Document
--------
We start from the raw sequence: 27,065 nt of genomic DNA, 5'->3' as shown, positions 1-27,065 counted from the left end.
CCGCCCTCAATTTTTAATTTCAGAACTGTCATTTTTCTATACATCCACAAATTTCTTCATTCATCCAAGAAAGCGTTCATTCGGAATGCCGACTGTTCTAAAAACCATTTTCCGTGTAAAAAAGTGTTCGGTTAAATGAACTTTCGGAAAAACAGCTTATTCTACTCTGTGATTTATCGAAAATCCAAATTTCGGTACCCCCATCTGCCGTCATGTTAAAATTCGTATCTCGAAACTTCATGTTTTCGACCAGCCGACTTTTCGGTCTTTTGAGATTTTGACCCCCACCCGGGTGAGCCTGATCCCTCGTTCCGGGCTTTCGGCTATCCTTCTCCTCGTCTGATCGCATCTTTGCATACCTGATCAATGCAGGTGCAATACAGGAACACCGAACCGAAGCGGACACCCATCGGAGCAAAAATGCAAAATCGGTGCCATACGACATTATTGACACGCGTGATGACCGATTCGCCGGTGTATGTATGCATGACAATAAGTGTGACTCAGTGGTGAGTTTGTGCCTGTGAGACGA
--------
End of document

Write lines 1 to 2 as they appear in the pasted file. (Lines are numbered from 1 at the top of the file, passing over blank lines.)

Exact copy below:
We start from the raw sequence: 27,065 nt of genomic DNA, 5'->3' as shown, positions 1-27,065 counted from the left end.
CCGCCCTCAATTTTTAATTTCAGAACTGTCATTTTTCTATACATCCACAAATTTCTTCATTCATCCAAGAAAGCGTTCATTCGGAATGCCGACTGTTCTAAAAACCATTTTCCGTGTAAAAAAGTGTTCGGTTAAATGAACTTTCGGAAAAACAGCTTATTCTACTCTGTGATTTATCGAAAATCCAAATTTCGGTACCCCCATCTGCCGTCATGTTAAAATTCGTATCTCGAAACTTCATGTTTTCGACCAGCCGACTTTTCGGTCTTTTGAGATTTTGACCCCCACCCGGGTGAGCCTGATCCCTCGTTCCGGGCTTTCGGCTATCCTTCTCCTCGTCTGATCGCATCTTTGCATACCTGATCAATGCAGGTGCAATACAGGAACACCGAACCGAAGCGGACACCCATCGGAGCAAAAATGCAAAATCGGTGCCATACGACATTATTGACACGCGTGATGACCGATTCGCCGGTGTATGTATGCATGACAATAAGTGTGACTCAGTGGTGAGTTTGTGCCTGTGAGACGA